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Famous Canadian Spies

As a spy, I stay in this chicken disguise so that no one will learn my true identity. I can give you one clue; I am a proud Canadian, like several remarkable agents from history that have interesting links to Canada. You probably haven't heard of these two Canadian spies: 

Peggy Taylor joined the French Free Forces during World War II and became a paratrooper and a spy, dedicated to driving the German invaders out of her country. She reported that she never left home without her lipstick and her revolver. Once she went on a cycling tour of the Normandy coast and would blow kisses at the German soldiers, all the while collecting information about the number of troops and equipment they had, which she passed on to her colleagues in the resistance. It is said that her information helped influence the date of the D-Day invasion. In 1955, she moved to Canada to be closer to her family. She worked as a stenographer for the Canadian government. Her best advice for spies: “Never make a parachute drop in high heels.”

William Stephenson was born in Winnipeg in 1896. He joined the Canadian army during World War I and later became a flying ace as a pilot of Sopwith Camel biplanes as part of the Royal Flying Corps. After that, he moved to England where he invented one of the first systems for transmitting photographs using radio waves. During World War II he was tasked with establishing the British Security Coordination (BSC), which oversaw all intelligence activities in the Western hemisphere. One of his later intelligence innovations was the creation of Camp X in Whitby, Ontario – the first North American training school for spies. There are some who suggest that Stephenson may have been the inspiration Ian Fleming’s most famous fictional spy – James Bond.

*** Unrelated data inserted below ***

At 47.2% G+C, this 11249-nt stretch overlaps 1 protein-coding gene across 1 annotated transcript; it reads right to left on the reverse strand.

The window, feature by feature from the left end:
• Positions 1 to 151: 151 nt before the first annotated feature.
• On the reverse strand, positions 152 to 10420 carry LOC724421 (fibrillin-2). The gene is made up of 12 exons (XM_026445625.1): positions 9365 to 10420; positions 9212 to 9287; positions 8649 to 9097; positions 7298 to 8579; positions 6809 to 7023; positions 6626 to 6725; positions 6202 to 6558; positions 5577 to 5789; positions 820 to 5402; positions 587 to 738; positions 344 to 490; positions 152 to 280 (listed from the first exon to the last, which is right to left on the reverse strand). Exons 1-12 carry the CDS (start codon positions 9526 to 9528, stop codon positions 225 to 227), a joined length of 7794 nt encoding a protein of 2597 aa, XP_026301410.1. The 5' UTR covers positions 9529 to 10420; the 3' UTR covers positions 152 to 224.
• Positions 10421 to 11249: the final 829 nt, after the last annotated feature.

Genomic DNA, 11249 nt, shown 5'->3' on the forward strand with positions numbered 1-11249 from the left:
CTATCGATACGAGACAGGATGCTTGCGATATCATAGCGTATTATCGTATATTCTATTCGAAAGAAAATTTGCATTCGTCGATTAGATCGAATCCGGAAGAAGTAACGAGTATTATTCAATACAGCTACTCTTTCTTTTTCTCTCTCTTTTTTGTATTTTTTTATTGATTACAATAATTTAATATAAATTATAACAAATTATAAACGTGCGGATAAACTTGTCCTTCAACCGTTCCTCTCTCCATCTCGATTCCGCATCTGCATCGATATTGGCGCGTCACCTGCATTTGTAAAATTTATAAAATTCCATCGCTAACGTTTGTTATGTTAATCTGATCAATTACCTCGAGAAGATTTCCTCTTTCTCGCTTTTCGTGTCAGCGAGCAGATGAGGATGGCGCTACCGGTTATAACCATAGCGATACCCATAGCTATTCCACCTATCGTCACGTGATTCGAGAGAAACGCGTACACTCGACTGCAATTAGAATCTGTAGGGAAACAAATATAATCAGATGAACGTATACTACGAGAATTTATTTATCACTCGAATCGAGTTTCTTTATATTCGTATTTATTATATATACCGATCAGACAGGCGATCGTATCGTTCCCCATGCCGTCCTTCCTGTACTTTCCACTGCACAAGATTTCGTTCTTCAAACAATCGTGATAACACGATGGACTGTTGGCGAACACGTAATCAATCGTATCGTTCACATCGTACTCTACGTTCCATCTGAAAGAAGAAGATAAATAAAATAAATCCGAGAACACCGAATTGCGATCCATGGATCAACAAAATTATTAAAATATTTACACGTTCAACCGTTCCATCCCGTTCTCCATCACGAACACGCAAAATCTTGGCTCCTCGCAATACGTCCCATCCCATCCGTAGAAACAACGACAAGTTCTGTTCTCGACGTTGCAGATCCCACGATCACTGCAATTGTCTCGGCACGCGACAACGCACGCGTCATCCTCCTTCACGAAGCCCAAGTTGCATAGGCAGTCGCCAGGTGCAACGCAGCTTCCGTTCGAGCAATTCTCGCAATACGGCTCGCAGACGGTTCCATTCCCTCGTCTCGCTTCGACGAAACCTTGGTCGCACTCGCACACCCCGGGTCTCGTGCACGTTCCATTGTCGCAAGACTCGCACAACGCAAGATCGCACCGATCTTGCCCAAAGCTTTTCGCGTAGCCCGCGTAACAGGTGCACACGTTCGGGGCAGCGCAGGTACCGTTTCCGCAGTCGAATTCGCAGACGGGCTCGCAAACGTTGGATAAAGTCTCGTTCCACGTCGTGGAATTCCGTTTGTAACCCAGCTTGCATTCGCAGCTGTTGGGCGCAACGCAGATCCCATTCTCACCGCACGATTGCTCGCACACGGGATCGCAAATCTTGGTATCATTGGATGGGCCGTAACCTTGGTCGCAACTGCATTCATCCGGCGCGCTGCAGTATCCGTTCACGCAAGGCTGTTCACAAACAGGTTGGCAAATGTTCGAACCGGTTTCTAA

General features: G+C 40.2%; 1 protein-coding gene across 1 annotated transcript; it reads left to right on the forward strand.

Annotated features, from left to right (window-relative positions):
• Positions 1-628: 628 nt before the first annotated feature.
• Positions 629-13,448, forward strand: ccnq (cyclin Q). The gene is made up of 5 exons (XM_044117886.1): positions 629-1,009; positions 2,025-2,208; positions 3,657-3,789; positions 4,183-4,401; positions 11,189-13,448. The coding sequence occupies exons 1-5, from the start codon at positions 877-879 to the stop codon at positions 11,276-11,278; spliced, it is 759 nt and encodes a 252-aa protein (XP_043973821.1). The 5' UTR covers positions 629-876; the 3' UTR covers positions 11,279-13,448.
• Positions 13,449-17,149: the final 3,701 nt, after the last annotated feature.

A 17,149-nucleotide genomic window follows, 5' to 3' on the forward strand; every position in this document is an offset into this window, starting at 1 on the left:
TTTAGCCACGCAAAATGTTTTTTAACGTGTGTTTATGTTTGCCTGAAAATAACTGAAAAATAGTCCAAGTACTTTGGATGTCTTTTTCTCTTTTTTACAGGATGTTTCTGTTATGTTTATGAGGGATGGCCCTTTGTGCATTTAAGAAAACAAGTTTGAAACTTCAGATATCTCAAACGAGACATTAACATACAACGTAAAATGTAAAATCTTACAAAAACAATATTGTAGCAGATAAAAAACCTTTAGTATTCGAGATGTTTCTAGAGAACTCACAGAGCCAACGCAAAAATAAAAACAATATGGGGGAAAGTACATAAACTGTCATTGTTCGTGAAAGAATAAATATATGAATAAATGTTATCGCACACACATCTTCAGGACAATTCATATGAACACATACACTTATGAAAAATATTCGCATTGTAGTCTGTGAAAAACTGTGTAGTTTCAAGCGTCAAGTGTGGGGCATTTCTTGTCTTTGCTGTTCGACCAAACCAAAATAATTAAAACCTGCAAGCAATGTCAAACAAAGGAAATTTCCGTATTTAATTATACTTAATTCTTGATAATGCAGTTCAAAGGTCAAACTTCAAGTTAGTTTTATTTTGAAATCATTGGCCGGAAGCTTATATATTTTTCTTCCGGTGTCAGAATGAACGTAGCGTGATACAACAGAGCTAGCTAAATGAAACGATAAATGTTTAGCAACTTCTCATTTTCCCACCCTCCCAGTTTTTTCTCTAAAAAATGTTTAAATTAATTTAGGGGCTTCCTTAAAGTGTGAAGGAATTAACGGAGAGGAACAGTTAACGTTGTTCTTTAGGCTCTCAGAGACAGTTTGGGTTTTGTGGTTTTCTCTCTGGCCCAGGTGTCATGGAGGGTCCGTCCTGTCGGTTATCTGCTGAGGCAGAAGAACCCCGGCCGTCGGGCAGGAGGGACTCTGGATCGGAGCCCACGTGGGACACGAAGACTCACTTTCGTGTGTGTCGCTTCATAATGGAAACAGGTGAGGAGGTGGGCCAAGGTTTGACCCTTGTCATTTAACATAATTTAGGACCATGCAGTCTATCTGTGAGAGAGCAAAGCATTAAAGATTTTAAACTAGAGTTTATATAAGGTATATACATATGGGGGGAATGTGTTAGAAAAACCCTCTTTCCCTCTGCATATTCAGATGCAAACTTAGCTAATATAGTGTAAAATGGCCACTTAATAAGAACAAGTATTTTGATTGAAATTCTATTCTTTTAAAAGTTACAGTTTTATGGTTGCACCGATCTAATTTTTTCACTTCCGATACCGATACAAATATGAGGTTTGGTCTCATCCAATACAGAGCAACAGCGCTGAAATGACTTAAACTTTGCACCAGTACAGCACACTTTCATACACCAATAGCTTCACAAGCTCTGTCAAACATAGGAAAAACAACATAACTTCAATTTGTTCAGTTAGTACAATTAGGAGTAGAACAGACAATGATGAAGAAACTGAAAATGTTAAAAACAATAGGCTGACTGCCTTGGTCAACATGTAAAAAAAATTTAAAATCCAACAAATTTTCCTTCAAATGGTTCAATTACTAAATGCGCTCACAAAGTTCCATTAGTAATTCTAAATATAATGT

For now, this is agent double-egg seven, Cluckminster Fuller, signing off.
 

Read on for last week's transmission, "How to Remember Your Passwords." Visit our feature exhibition, Top Secret: License to Spy, to learn about more famous, real-world spies. The exhibition closes September 5, 2016.